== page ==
The Lives of Margaret Fuller
From the Pulitzer Prize-winning biographer John Matteson, an account of the "Susan Sontag" of nineteenth-century America.
A brilliant writer and a fiery social critic, Margaret Fuller (1810–1850) was perhaps the most famous American woman of her generation. Outspoken and quick-witted, idealistic and adventurous, she became the leading female figure in the transcendentalist movement, wrote a celebrated column of literary and social commentary for Horace Greeley’s newspaper, and served as the first foreign correspondent for an American newspaper. While living in Europe she fell in love with an Italian nobleman, with whom she became pregnant out of wedlock. In 1848 she joined the fight for Italian independence and, the following year, reported on the struggle while nursing the wounded within range of enemy cannons. Amid all these strivings and achievements, she authored the first great work of American feminism: Woman in the Nineteenth Century. Despite her brilliance, however, Fuller suffered from self-doubt and was plagued by ill health. John Matteson captures Fuller’s longing to become ever better, reflected by the changing lives she led.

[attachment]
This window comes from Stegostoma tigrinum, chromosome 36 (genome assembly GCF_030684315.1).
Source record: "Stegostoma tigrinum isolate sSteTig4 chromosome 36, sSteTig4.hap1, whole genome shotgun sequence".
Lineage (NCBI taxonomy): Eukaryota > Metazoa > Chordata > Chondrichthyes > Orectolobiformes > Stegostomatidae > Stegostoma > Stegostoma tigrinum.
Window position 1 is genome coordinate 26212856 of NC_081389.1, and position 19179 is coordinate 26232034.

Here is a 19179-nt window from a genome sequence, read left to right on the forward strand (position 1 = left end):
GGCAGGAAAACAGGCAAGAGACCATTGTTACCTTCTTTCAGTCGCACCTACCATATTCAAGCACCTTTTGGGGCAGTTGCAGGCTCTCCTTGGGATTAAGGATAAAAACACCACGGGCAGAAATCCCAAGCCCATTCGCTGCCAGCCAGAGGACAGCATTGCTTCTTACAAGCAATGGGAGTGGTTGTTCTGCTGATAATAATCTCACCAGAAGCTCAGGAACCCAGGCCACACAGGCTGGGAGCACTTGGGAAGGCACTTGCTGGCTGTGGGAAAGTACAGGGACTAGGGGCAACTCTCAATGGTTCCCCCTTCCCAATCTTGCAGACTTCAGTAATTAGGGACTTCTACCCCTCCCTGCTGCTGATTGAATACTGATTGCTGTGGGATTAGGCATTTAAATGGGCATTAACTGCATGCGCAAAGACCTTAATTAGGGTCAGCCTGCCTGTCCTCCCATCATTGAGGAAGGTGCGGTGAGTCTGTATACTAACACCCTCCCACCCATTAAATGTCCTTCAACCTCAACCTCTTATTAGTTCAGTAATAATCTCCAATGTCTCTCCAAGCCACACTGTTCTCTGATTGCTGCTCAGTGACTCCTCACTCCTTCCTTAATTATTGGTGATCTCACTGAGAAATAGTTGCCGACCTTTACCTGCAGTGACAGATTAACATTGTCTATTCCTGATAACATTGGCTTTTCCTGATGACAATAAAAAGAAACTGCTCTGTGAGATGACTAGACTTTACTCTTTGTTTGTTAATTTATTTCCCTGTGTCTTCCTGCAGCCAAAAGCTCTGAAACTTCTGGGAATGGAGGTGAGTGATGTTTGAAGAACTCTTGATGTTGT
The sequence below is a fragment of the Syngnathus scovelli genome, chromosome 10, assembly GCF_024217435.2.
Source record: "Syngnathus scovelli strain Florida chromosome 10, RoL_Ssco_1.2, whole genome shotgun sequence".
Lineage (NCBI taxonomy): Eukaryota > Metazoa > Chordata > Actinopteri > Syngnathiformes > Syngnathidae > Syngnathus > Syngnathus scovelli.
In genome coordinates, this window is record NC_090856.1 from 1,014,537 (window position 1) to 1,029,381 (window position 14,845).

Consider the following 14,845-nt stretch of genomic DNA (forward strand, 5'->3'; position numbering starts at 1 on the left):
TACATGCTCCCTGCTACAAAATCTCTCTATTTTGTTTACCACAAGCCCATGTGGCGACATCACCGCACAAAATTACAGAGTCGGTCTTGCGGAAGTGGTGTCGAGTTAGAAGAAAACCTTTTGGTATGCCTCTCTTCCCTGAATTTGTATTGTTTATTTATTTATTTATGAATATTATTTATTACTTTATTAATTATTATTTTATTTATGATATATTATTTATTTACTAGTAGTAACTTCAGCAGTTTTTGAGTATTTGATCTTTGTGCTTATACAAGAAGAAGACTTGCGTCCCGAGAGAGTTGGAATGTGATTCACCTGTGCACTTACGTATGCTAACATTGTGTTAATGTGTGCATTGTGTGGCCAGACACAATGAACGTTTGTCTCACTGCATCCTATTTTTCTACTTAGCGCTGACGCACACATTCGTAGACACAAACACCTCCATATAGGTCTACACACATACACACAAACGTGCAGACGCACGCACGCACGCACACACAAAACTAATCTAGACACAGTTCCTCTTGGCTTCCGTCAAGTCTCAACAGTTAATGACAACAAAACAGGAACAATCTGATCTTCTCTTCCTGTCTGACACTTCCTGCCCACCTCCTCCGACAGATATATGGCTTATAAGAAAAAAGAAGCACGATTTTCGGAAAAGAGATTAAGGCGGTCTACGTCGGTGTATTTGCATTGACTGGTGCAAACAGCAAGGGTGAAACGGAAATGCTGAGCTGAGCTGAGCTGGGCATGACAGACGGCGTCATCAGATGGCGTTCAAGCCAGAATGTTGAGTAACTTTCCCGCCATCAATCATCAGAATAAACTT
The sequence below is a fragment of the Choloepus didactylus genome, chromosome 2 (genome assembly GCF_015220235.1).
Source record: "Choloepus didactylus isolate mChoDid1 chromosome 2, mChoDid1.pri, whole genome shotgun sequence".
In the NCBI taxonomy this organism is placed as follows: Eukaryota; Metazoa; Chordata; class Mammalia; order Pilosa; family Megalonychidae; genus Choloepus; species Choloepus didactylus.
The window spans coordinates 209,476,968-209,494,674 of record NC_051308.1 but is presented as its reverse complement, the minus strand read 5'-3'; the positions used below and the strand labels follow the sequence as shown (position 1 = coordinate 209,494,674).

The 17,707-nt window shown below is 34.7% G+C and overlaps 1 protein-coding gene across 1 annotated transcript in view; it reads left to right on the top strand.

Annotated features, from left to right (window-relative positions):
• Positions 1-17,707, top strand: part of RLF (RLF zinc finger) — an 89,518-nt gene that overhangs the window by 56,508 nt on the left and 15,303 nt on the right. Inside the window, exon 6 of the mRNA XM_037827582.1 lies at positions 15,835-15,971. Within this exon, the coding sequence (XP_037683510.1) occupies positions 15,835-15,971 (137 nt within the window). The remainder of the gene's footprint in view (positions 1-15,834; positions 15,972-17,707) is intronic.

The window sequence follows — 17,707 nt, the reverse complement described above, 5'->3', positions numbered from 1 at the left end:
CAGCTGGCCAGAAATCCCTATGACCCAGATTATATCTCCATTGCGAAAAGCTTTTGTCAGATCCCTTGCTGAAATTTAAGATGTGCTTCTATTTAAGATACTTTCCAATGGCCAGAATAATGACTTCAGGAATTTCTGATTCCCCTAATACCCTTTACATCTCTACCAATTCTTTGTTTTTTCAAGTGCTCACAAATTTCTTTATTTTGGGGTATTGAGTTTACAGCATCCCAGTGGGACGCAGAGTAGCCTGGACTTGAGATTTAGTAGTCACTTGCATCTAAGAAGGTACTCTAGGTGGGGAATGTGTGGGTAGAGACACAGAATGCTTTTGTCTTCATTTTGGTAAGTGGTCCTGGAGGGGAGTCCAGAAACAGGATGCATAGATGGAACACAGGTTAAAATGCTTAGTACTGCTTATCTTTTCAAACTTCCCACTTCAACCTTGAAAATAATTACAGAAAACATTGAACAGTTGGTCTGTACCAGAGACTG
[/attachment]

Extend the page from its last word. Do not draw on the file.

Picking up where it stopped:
“The great strength of John Matteson’s biography lies in his ability to place Margaret Fuller against the social milieu that both made her possible and got in her way. We see, as never before, a life constantly moving onto new ground.” — Robert Ferguson, author of The American Enlightenment
“In the title of his well-written book, Matteson refers to the "lives" of Margaret Fuller because, he explains, she continually reinvented herself over the course of her lifetime.” — Mary Beth Norton, author of Separated by Their Sex: Women in Public and Private in the Colonial Atlantic World, New York Times Book Review